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Little Coco’s Brunch

To round out an epic weekend in D.C., I grabbed two of my favorite fembots—Keara and Christina—and headed to Columbia Heights for some respite from the Women’s March and Inauguration crowds. We were looking forward to debriefing over a relaxed brunch at Little Coco’s. We were excited as we’d been hearing quite a bit of buzz about the restaurant.

Little Coco's Brunch

We scurried out of the wind and rain into the quirky little hole in the wall. Right off the bat, we noticed the bar was clearly the heart of the restaurant, situated in the middle of the space decked with red Christmas lights, black and white tile flooring, and a sign that read “Hot Pizza and Cold Beer” in retro red letters. It gave the restaurant a friendly, neighborhood vibe.

We were seated at a cozy table right next to the bar and quickly decided on a round of brunch cocktails: a Coco’s Bloody Mary, a pomegranate mimosa, and a regular mimosa. It’s worth noting that you can also order the mimosas or an Aperol Spritz in quartinos for $10, or in a liter for $30. Both are great options for imbibing with a larger group. But, I had to drive my squad home, so we stuck to a la carte.

Little Coco's Brunch

The Bloody Mary was an Italian spin on the beloved classic. It was made in-house with San Marzano crushed tomatoes and basil. It was one of the best Bloody Marys I’ve had all year. We appreciated the smaller glass, as the drink can feel like a meal in and of itself. The pomegranate mimosa was tart and went down easy. Keara was going to town on her fresh, bubbly orange juice mimosa, which I ended up ordering after the pomegranate.

Our group favors savory dishes over sweet, but we couldn’t stop eyeing the Nutella Brioche French toast. In the spirit of equality, I suggested we split the dish as an appetizer. This was the best decision I made that day. It arrived with three large slices of warm brioche toast, which is made in house, and was topped with praline, pears, and candied walnuts. Each bite oozed a nutty, greasy, Nutella flavor. The pear added a fresh, light texture to the decadent dish.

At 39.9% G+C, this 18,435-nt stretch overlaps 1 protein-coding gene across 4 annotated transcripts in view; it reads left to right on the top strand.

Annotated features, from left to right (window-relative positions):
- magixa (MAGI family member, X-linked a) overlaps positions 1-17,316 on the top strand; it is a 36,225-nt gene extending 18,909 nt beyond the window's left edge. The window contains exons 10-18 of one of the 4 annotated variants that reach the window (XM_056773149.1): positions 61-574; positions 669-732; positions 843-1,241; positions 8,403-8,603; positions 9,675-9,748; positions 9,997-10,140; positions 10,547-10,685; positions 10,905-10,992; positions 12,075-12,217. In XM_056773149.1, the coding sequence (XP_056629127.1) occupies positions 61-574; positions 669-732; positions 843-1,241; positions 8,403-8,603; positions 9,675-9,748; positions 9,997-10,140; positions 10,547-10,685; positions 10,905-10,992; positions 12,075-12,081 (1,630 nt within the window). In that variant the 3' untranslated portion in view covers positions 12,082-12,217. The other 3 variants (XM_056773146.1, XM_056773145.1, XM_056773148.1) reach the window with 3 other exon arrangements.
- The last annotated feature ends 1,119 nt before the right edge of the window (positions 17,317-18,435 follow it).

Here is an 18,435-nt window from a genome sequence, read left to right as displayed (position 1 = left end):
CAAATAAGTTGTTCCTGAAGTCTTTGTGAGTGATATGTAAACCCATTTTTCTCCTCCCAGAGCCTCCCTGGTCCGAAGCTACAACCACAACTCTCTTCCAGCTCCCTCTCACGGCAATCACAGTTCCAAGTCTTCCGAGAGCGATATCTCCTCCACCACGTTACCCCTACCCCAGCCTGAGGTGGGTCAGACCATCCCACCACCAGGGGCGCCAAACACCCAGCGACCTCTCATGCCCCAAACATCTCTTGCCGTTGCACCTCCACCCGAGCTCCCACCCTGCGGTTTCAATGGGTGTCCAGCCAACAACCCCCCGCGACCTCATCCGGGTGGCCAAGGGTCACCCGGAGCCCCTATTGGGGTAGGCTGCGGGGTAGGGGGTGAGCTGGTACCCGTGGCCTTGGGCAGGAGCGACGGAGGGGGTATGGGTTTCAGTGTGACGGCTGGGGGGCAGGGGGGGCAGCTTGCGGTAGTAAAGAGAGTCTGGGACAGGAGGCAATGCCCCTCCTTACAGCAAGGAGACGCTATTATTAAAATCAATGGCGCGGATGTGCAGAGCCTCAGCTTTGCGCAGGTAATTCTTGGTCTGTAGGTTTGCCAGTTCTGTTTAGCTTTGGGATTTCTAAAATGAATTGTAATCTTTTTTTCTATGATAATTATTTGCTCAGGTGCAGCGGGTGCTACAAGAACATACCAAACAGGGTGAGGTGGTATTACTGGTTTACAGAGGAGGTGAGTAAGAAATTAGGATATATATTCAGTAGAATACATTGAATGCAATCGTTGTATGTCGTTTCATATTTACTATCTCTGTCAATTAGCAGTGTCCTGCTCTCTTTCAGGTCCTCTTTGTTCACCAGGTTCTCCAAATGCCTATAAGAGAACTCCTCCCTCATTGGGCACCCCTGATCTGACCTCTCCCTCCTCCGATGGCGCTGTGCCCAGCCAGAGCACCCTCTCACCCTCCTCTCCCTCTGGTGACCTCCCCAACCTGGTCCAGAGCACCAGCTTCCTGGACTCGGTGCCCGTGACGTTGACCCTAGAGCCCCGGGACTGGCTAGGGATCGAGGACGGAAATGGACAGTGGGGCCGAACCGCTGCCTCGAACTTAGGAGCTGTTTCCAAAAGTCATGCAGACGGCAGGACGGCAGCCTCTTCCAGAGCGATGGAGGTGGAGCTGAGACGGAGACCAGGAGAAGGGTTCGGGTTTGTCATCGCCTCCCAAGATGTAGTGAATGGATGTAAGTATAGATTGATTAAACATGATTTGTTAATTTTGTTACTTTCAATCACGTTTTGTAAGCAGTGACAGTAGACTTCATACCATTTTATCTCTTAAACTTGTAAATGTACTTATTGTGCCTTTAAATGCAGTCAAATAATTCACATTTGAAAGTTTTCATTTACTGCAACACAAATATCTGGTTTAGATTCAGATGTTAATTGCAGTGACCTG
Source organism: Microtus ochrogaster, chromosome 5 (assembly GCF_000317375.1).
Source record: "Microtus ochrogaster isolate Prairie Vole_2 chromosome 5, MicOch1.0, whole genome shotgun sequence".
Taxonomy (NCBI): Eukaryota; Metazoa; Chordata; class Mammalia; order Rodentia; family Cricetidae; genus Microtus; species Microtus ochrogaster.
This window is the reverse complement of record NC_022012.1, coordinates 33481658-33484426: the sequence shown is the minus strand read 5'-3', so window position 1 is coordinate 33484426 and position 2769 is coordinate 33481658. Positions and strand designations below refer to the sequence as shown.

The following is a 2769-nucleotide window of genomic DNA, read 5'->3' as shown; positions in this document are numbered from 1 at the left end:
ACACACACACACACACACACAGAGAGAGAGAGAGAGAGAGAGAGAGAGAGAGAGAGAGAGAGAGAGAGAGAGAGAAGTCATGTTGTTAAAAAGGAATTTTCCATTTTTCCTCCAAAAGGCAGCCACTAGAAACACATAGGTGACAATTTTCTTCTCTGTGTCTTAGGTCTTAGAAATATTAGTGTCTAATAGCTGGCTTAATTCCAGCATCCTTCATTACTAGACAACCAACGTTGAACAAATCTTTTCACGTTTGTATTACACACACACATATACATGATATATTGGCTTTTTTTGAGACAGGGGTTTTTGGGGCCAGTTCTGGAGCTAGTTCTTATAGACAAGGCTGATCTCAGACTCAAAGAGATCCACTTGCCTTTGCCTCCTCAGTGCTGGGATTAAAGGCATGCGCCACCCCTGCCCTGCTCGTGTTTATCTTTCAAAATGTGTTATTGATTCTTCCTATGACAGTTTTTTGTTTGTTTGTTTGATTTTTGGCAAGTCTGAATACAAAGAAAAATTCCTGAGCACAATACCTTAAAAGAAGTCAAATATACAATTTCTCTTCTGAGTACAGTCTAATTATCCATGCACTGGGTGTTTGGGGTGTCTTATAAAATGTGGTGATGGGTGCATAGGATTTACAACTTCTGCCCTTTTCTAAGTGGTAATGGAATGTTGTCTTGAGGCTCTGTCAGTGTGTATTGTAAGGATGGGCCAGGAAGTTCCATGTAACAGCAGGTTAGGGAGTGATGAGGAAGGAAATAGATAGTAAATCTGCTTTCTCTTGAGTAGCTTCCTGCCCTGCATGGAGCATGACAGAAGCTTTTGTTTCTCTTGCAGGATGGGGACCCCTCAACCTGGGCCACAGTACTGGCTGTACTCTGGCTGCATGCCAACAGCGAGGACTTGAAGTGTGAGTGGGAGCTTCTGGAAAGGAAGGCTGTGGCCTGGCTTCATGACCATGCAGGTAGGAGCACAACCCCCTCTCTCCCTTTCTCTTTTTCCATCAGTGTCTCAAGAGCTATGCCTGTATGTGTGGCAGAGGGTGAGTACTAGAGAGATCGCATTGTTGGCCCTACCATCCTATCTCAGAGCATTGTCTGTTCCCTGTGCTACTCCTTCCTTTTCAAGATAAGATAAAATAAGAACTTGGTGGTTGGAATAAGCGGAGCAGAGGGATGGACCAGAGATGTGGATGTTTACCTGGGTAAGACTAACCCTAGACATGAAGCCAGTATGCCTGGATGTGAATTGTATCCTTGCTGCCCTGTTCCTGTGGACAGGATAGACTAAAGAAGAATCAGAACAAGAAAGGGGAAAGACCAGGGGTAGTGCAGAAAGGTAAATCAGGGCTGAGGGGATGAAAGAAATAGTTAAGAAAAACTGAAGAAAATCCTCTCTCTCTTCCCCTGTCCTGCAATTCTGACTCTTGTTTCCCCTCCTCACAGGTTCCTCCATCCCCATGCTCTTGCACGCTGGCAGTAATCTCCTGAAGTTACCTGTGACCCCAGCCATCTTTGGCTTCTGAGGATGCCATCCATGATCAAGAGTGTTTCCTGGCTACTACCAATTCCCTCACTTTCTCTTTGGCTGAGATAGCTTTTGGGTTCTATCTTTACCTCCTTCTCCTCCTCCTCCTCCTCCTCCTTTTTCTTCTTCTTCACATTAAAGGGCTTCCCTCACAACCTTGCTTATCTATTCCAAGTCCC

Little Coco's Brunch

Christina wanted to see what Little Coco’s pizza was all about, so she ordered a pepperoni pizza. The individual pie was greasy and cheesy, but we’ve had better. Even if we are New York pizza snobs, we think you’ll agree these pies were nothing to write home about. Needless to say, it was a great antidote to a hangover.

Little Coco's Brunch

I was in search of a lighter entree, so I opted for the vegetable omelet. It was smaller than I expected, especially in comparison to the large helping of potatoes. The omelet was cooked well, but frankly I tasted way more fontina cheese than peppers, caramelized onions, or pesto. Then again, who complains about having too much cheese? The potatoes were nice and crispy, but they lacked flavor. I ended up combining both portions into one bite to enhance the flavor.

Little Coco's Brunch

We all wanted to try the Italian baked eggs. When the dish arrived our jaws dropped. It was massive and served in what looked like a lasagna pan. We dug right in to what reminded us of an Italian version of shakshouka. The Bolognese sauce was hearty and flavorful. We broke the eggs with the crusty bread, but after a few scoops, we ran out of crostini. For a helping that big, we wished the dish came with more grilled bread. As Keara made her way through the pan, she also noted the sauce was watery, but delicious nonetheless.

Little Coco's Brunch

On our way out, we noticed a cheeky message on the letter board that we felt was apropos for the weekend, “she who controls the slice controls the universe.” We couldn’t help but smile as we left.

Little Coco's Brunch

The Bitches say: B. A cozy neighborhood spot with excellent homemade Italian Bloody Marys. While it’s not necessarily a destination brunch, if you live nearby, it’s a solid option. Do not miss the Nutella French toast.

Brunch is served on Saturday and Sunday from 10 a.m. to 2 p.m. (202) 853-9889


Former DC Editor in Chief

Steph is the former DC editor in chief and is known for having a good eye, a sharp wit, and an eclectic palate.

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